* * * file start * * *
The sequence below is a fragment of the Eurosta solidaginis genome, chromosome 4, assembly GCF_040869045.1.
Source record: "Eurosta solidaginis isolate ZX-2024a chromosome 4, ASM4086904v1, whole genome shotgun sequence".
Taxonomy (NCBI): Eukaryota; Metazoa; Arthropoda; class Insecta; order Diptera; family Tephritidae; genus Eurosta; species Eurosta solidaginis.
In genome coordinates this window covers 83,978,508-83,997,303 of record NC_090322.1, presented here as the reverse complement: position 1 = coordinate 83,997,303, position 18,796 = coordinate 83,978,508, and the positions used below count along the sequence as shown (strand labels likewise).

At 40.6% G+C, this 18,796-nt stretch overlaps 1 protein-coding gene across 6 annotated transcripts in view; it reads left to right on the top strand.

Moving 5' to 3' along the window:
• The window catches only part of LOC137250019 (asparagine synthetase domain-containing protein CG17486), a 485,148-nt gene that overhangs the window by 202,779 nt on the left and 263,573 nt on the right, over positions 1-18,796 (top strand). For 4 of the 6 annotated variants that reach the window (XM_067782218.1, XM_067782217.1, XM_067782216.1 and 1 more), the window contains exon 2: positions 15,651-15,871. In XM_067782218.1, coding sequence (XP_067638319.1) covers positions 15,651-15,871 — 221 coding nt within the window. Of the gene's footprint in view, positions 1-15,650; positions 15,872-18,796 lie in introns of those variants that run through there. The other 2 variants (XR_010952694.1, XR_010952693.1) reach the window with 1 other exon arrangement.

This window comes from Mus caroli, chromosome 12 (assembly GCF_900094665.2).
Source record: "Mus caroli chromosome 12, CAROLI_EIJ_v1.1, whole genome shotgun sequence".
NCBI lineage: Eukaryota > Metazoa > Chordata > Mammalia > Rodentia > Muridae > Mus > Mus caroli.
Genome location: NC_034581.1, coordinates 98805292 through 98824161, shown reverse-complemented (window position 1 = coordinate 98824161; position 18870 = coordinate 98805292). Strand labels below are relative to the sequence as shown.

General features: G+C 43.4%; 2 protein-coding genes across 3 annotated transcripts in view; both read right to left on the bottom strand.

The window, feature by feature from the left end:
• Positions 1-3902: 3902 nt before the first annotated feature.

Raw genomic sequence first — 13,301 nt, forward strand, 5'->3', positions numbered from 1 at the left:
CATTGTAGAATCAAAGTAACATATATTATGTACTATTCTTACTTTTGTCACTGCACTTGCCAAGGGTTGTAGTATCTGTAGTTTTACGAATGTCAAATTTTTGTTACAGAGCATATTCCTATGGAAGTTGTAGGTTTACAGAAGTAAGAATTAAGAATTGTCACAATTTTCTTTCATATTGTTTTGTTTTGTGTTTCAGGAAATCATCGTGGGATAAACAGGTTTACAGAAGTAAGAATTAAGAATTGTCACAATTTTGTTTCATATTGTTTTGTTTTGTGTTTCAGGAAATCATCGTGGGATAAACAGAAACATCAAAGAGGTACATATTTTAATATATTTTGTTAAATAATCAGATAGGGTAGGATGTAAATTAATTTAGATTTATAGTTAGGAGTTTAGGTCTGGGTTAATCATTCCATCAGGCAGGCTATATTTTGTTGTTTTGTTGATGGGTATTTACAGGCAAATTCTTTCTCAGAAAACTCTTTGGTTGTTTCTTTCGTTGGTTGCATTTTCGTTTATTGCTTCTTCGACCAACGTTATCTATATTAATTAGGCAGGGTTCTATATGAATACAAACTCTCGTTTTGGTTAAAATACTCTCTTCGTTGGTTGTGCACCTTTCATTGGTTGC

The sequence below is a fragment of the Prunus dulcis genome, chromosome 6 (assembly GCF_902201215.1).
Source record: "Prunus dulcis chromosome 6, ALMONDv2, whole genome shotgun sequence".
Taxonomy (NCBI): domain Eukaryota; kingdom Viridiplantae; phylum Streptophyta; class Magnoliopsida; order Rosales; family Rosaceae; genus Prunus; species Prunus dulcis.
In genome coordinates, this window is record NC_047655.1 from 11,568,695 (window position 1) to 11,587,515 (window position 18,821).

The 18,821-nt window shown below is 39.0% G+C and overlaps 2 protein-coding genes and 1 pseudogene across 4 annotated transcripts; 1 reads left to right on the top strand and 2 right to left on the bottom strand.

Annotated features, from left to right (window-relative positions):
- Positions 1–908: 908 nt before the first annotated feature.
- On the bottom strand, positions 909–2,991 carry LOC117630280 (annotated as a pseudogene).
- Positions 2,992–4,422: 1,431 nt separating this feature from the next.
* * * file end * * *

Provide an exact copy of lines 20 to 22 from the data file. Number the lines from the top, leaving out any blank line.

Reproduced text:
In genome coordinates, this window is record NC_047655.1 from 11,568,695 (window position 1) to 11,587,515 (window position 18,821).

The 18,821-nt window shown below is 39.0% G+C and overlaps 2 protein-coding genes and 1 pseudogene across 4 annotated transcripts; 1 reads left to right on the top strand and 2 right to left on the bottom strand.

Annotated features, from left to right (window-relative positions):